A wine snob gives boxed vino a try and (kind of) likes it


It will not surprise you to know that I am a wine snob. I can't help it. It just goes with the territory. But being a snob does not mean that I am not willing to expand my horizons from time to time and try something about which I may have preconceived notions.

Lately, I've been hearing a lot of good things about boxed wine - not all boxed wine, mind you. There are certain brands you won't find in my fridge anytime soon. But certain reputable producers are funneling their wine into 3-liter bag-in-box packaging instead of bottles, and I find, somewhat to my surprise, that I'm OK with that.

Boxed wine certainly does have its benefits. For example, when you take wine from the bag and put it in your glass, the bag does not fill with air, as a bottle would. Thus, the wine remaining inside the bag does not encounter oxygen and stays fresh for a longer time. Bag-in-box wine is also quite economical, containing the equivalent of four standard bottles of wine, often for the price of one or two. And they certainly reduce the carbon footprint of the wine, not only in reduced glass and cork usage, but also in decreased weight in transport.

Aside from material savings, another reason why boxed wines might be less expensive than bottled is that many winemaking regions don't allow boxed wines to be labeled as coming from that region. Thus, the wines are subject to lesser taxes than they would be if they were bottled and labeled as such and also demand lower prices on the market because of the lack of "name." This is the case for the La Nevera line of boxed wines. The grapes are grown in in Rioja, one of Spain's most prestigious regions. But because the laws of Rioja do not allow for boxed wines, La Nevera (which translates literally as "the fridge") pays lower taxes and can charge less for its wines.

2016 La Nevera Rosé Selección Especial ($28 for 3 liters) is made of 100 percent organically grown garnacha grapes from the region of Rioja Baja. It is at once floral and fruity, with notes of spicy pink flowers and mixed red berries. It's clean enough to be refreshing, but with enough stuffing to stand up to some pretty hefty foods - a new favorite barbecue wine, perhaps.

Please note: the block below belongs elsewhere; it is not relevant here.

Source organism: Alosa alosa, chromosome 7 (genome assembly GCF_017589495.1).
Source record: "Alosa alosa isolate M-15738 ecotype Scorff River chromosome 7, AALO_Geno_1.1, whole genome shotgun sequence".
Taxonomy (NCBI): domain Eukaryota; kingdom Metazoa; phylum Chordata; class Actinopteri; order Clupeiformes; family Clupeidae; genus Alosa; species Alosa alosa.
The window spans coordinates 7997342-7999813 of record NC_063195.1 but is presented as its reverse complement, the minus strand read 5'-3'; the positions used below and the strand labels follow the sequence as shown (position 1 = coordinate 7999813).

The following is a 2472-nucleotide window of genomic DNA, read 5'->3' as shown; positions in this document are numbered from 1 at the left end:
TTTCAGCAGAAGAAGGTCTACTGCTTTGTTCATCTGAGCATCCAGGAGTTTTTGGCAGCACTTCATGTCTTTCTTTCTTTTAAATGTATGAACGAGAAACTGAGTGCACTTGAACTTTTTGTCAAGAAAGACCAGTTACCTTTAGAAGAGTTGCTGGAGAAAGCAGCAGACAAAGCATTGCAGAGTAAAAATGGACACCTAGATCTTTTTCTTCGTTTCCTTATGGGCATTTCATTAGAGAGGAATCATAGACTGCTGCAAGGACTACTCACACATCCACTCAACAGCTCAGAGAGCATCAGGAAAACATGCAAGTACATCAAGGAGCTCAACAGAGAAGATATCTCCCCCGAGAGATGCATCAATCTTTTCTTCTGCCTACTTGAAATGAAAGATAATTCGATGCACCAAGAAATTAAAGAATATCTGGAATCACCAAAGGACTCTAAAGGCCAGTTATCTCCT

Also made from organic grapes is Delicato Earthwise Red Blend ($23 for 3 liters), which debuted on the market just in time for Earth Day of this year. Also from Spain, this time from the region of La Mancha, it is a blend of syrah, tempranillo, cabernet sauvignon and garnacha tintorera (a grape known more commonly as alicante bouschet). This is a relatively full-bodied red, with ripe red fruits, some roasted and cured meats characteristic of both syrah and tempranillo, as well as earthy touches of leather.

I didn't set out to sample all boxed wines from Spain, but it happens that my third selection, René Barbier Mediterranean White ($25 for 3 liters), also hails from that country, this time the northeastern coastal region of Catalunya. The grapes in this wine - xarel-lo, macabeo and parellada - are more often found in Spain's answer to Champagne, cava, but can also make a perfectly delicious still wine.

To be completely honest, this wine is not perfectly delicious. I had tasted it before and found it quite drinkable, but this time, it lacked complexity to the point of being thin and had a bit of a watery apple juice character about it. It's possible this particular box was flawed. Regardless, I found that, if I took the bag out of the box and stashed it in the door of my fridge, it made a convenient and space-efficient source of cooking wine. So it still has its upside.

In the end, I wouldn't say that I'm a 100 percent convert to the concept of boxed wine, but - much like with the advent of the screw cap - it's important for wine professionals and consumers to be open to new ideas and trends. Many have their place in the production of quality wine and serve as a reminder that one shouldn't judge a book by its cover - or its box.